from her BSM position to the position of Field Sales Manager in August of
2001. Plaintiff also alleges that Zep retaliated against her after she
filed a complaint with the Pennsylvania Human Rights Commission ("PHRC")
by setting unrealistic sales goals, by failing to give her business leads
at a comparable rate that male employees were receiving, and by reducing
Plaintiff filed her complaint with the PHRC on November 26, 2001. The
complaint was cross-filed with the United States Equal Employment
Opportunity Commission ("EEOC") on that same date. On March 6, 2003, the
EEOC issued a Notice of Right to Sue letter to Plaintiff. Plaintiff filed
suit on April 23, 2003. Defendants now
move for judgment on the pleadings with respect to Plaintiff's
failure to promote claim.
II. LEGAL STANDARD
A motion for judgment on the pleadings, made pursuant to Federal Rule
of Civil Procedure 12(c) is treated under the same standard as a motion
to dismiss under 12(b)(6). See Jablonski v. Pan American World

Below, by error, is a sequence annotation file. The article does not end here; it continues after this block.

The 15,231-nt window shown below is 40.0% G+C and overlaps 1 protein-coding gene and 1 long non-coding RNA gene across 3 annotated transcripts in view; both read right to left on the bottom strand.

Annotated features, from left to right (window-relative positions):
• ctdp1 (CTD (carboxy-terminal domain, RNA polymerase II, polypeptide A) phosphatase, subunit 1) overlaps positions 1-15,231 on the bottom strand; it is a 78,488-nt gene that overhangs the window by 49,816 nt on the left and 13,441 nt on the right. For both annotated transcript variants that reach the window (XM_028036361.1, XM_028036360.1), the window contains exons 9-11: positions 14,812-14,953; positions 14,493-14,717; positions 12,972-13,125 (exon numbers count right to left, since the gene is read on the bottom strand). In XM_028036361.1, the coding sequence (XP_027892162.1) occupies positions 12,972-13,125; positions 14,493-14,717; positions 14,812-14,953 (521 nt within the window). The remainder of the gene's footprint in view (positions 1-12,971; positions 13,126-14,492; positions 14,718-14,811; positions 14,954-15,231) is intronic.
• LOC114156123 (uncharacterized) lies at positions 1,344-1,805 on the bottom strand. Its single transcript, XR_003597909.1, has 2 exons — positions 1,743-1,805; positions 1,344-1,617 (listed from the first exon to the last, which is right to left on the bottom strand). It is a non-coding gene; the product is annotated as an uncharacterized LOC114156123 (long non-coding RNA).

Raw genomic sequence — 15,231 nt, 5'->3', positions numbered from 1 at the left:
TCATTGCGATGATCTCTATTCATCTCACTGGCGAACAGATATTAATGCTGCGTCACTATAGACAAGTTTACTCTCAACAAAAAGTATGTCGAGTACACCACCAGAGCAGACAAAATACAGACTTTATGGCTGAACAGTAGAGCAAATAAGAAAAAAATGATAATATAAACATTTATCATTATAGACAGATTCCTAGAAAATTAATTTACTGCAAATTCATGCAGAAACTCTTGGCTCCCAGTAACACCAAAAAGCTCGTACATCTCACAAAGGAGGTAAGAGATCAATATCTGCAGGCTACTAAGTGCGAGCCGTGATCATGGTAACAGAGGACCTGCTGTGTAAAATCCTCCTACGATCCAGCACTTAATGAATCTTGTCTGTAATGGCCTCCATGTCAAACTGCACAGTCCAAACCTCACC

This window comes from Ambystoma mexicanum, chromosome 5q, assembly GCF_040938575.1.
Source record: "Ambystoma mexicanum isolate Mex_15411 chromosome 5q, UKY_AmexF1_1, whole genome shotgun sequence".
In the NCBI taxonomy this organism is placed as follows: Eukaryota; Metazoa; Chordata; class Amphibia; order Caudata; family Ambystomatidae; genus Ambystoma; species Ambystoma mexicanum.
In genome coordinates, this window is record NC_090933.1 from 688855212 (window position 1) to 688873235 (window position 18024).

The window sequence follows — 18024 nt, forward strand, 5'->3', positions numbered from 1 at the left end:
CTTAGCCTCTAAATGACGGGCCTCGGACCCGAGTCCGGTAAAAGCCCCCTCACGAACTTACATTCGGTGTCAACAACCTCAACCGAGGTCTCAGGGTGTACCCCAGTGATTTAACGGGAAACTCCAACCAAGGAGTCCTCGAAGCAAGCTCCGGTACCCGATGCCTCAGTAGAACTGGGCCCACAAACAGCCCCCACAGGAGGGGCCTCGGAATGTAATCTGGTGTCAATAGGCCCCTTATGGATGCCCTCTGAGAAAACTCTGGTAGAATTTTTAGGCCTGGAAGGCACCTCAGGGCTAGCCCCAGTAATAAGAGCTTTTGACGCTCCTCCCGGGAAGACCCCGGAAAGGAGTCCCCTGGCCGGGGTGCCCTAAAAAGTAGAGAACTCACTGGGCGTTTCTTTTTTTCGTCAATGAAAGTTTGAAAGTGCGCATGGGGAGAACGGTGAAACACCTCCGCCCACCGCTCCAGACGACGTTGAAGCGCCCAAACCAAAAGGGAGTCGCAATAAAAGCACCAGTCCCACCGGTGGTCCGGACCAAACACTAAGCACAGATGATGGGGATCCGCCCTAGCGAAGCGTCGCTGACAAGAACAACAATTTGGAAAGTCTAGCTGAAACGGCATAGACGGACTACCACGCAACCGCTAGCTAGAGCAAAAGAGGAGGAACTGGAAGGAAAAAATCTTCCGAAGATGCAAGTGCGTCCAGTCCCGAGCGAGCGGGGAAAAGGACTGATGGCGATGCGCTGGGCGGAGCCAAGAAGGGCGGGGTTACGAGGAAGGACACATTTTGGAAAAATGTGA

Airways, Inc., 863 F.2d 289, 290-91 (3d Cir. 1988); Abdulaziz
v. City of Philadelphia, No. 00-5672, 2001 WL 1257441, at *1 (E.D.
Pa. Oct. 18, 2001). A motion for judgment on the pleadings will only be
granted where the moving party has established that no material issue of
fact remains to be resolved, and that the movant is entitled to judgment
as a matter of law. See Consolidated Rail Corp. v. Protlight,
Inc., 188 F.3d 93, 95-96 (3d Cir. 1999); Institute for
Scientific Info., Inc. v. Gordon and Breach, Science Publishers,
Inc., 931 F.2d 1002, 1005 (3d Cir. 1991). In determining whether a
material issue of fact exists, the court must view the facts and
inferences to be drawn from the pleadings in the light most favorable to